Which Board Games Are Fun for Adults?
Since 1995, when The Settlers of Catan was published, there have been thousands of new games produced. Some of these are geared for young children, some for teenagers, but I think the vast majority are for adults.
This is not to say that adults won’t want to play board games with children or teens. Adults will enjoy many of the games designed for them too. However, there are a large number of games that children are too young to play and that most teenagers just wouldn’t have as much fun with as adults.
Board games for adults come in many types or genres (there are even zombie board games now!). Party games are probably some of the more popular. Let’s take a look at a few of these as well as some strategy games, word games, and maybe a trivia game or two.
What Is an Adult Party Game?
If you came here looking for drinking games or risqué games, you will probably be a little disappointed. I’m not a fan of either of those and will not write about them here. What I will tell you about are some great party games that many adults will enjoy – possibly ones that you’ve never heard about.
Here is a short list of some of the best. I’ll briefly describe each one so you can get some idea of whether you and your friends might have a good time playing it.
Envy is what you get when you combine all the fun of an escape room with the best bits of a good house party.
It’s a printable kit that insantly transforms any space into a 1920s murdery mystery. Basically – it turns your living room into a full-on escape room experience. Cool, right?!
The theme (murder and 1920s-esque ‘frivolity’) leans towards the mature side, but it’s all handled in a tasteful way. It’s clear that the game wants to immerse you in a theme, not shock you with outlandish content.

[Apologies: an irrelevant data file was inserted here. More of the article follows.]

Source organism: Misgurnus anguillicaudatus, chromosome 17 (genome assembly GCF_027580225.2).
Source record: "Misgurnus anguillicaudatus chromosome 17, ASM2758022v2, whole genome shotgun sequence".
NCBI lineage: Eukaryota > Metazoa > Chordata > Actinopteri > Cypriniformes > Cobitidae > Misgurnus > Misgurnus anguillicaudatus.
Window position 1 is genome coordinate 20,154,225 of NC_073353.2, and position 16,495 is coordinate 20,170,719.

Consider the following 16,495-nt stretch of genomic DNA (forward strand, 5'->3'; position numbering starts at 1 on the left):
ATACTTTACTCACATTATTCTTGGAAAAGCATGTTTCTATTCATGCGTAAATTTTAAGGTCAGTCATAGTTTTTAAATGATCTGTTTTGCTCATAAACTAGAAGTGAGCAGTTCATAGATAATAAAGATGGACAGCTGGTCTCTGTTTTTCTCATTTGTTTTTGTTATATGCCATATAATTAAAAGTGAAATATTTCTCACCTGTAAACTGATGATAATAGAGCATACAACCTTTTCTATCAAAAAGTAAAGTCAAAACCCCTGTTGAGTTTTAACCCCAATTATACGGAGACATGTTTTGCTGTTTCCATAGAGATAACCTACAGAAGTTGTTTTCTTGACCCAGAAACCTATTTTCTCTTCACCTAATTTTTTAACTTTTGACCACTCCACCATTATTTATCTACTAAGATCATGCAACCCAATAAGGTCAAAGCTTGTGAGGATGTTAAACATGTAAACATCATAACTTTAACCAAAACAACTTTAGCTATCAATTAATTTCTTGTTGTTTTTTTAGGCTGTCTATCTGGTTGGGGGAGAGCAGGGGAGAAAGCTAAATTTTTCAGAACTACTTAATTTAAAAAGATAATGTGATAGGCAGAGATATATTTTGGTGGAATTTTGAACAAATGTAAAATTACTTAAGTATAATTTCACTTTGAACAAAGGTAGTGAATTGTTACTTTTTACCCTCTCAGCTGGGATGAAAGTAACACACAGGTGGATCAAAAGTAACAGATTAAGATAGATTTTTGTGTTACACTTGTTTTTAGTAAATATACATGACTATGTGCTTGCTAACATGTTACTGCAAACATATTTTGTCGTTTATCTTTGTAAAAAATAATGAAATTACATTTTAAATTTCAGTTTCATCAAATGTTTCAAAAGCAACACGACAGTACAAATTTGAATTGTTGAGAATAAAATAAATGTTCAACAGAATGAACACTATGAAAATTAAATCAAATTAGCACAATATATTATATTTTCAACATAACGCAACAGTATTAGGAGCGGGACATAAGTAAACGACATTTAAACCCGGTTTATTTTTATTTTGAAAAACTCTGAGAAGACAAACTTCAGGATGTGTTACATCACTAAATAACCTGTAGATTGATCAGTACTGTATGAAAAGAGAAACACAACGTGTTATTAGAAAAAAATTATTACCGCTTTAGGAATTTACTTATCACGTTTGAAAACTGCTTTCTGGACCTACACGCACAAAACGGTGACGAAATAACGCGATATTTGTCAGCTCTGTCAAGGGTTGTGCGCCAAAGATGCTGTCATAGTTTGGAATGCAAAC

Gameplay is pretty straight-forward. You and your team work together to solve a variety of puzzles, which will eventually reveal the identity of the killer. The puzzles are all very different, thematic, and challenging enough to be engaging without leaving you discouraged. There’s also a nice mix of puzzles, so that those looking for an easier challenge aren’t left in the dust.
As a nice touch, you also get full digital access to the artwork (which is beautiful!), some printable posters, and really fun photo booth props.
Envy scales to any group size, so it’s a party game through and through. However, it also works really well for smaller game nights (it’s even worked great for a date night – check it out!).
When you first hear the title, The Resistance, you might think this is a war game. It isn’t.
The theme of the game is a little war-like, but it’s really more about sabotage and social deduction. You play the role of either a Resistance Operator or an Imperial Spy. You need to figure out the identity of the other players, so you know whether to work with them or against them.
Each round, your leader gives a set of plans to a certain number of players. You vote whether to approve the assignment or not and then, if approved, you secretly decide whether to support it or sabotage it.
If the mission succeeds, the Resistance wins. If not, the Empire rules. Whichever side wins three rounds wins the entire game.
A storyteller selects a card and briefly describes it. Players also select one of their own cards that they think might match the storyteller’s description.
All chosen cards are shuffled and shown. Each player then picks the card he thinks was held by the storyteller and scores points if right.
Time’s Up is a fun variation on charades. You have 30 seconds to get your team to guess as many answers as possible. In each of three rounds, what the clue-giver is allowed to do changes. In round one, pretty much any kind of clue is okay, but the giver may not pass. In round two, you can give only one-word clues, and you may pass. In round three, you can’t speak at all (as in the original charades), and you again may pass.
Liars’ Dice is somewhat of a classic in that there is a public domain version with slightly different rules. Each player has five dice and a dice cup. You roll the dice but keep them secret. In turn, each player makes a declaration about what he thinks is true of all dice (not just his own). For example, you might roll 2 threes, 2 fours, and a six. You say, “There are 3 threes,” hoping that someone else has rolled at least one more three.
Eventually, someone will challenge someone else’s statement. Everyone reveals their dice to determine the truth of the last statement. If true, the challenger loses some dice. If false, the player who made the statement loses some. The goal is to capture all the dice.
Which Strategy Games Make for a Good Time for Adults?